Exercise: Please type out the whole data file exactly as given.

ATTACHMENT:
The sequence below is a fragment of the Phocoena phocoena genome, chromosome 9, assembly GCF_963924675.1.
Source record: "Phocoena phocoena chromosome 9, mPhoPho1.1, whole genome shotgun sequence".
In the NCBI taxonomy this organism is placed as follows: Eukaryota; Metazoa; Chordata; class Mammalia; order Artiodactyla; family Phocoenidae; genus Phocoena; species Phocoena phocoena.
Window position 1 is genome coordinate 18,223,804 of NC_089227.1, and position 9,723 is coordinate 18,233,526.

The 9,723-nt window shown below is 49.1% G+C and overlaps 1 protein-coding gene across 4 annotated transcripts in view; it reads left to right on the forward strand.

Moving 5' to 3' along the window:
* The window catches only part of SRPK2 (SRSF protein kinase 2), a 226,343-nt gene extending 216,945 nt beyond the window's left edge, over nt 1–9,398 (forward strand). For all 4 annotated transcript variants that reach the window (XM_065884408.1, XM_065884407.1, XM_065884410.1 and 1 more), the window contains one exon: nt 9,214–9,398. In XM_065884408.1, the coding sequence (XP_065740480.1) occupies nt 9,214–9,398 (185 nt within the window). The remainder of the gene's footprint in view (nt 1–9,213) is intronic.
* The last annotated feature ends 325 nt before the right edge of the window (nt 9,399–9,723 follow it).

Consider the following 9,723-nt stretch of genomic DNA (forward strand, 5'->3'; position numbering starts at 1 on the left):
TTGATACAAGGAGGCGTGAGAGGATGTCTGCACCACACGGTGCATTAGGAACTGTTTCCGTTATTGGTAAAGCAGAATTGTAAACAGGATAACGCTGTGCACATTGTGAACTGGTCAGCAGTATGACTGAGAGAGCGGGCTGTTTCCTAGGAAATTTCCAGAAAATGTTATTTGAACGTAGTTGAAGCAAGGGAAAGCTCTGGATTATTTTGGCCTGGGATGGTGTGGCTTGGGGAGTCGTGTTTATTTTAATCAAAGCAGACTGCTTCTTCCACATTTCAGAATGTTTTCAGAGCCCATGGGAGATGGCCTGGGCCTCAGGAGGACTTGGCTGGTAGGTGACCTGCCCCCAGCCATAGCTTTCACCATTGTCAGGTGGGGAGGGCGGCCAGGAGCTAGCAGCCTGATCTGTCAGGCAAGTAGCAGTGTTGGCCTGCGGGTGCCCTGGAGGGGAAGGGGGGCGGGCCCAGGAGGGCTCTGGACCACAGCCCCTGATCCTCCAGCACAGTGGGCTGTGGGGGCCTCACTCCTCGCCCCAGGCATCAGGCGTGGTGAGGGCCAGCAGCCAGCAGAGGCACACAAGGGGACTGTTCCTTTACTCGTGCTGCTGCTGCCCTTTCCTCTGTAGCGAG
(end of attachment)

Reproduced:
The sequence below is a fragment of the Phocoena phocoena genome, chromosome 9, assembly GCF_963924675.1.
Source record: "Phocoena phocoena chromosome 9, mPhoPho1.1, whole genome shotgun sequence".
In the NCBI taxonomy this organism is placed as follows: Eukaryota; Metazoa; Chordata; class Mammalia; order Artiodactyla; family Phocoenidae; genus Phocoena; species Phocoena phocoena.
Window position 1 is genome coordinate 18,223,804 of NC_089227.1, and position 9,723 is coordinate 18,233,526.

The 9,723-nt window shown below is 49.1% G+C and overlaps 1 protein-coding gene across 4 annotated transcripts in view; it reads left to right on the forward strand.

Moving 5' to 3' along the window:
* The window catches only part of SRPK2 (SRSF protein kinase 2), a 226,343-nt gene extending 216,945 nt beyond the window's left edge, over nt 1–9,398 (forward strand). For all 4 annotated transcript variants that reach the window (XM_065884408.1, XM_065884407.1, XM_065884410.1 and 1 more), the window contains one exon: nt 9,214–9,398. In XM_065884408.1, the coding sequence (XP_065740480.1) occupies nt 9,214–9,398 (185 nt within the window). The remainder of the gene's footprint in view (nt 1–9,213) is intronic.
* The last annotated feature ends 325 nt before the right edge of the window (nt 9,399–9,723 follow it).

Consider the following 9,723-nt stretch of genomic DNA (forward strand, 5'->3'; position numbering starts at 1 on the left):
TTGATACAAGGAGGCGTGAGAGGATGTCTGCACCACACGGTGCATTAGGAACTGTTTCCGTTATTGGTAAAGCAGAATTGTAAACAGGATAACGCTGTGCACATTGTGAACTGGTCAGCAGTATGACTGAGAGAGCGGGCTGTTTCCTAGGAAATTTCCAGAAAATGTTATTTGAACGTAGTTGAAGCAAGGGAAAGCTCTGGATTATTTTGGCCTGGGATGGTGTGGCTTGGGGAGTCGTGTTTATTTTAATCAAAGCAGACTGCTTCTTCCACATTTCAGAATGTTTTCAGAGCCCATGGGAGATGGCCTGGGCCTCAGGAGGACTTGGCTGGTAGGTGACCTGCCCCCAGCCATAGCTTTCACCATTGTCAGGTGGGGAGGGCGGCCAGGAGCTAGCAGCCTGATCTGTCAGGCAAGTAGCAGTGTTGGCCTGCGGGTGCCCTGGAGGGGAAGGGGGGCGGGCCCAGGAGGGCTCTGGACCACAGCCCCTGATCCTCCAGCACAGTGGGCTGTGGGGGCCTCACTCCTCGCCCCAGGCATCAGGCGTGGTGAGGGCCAGCAGCCAGCAGAGGCACACAAGGGGACTGTTCCTTTACTCGTGCTGCTGCTGCCCTTTCCTCTGTAGCGAG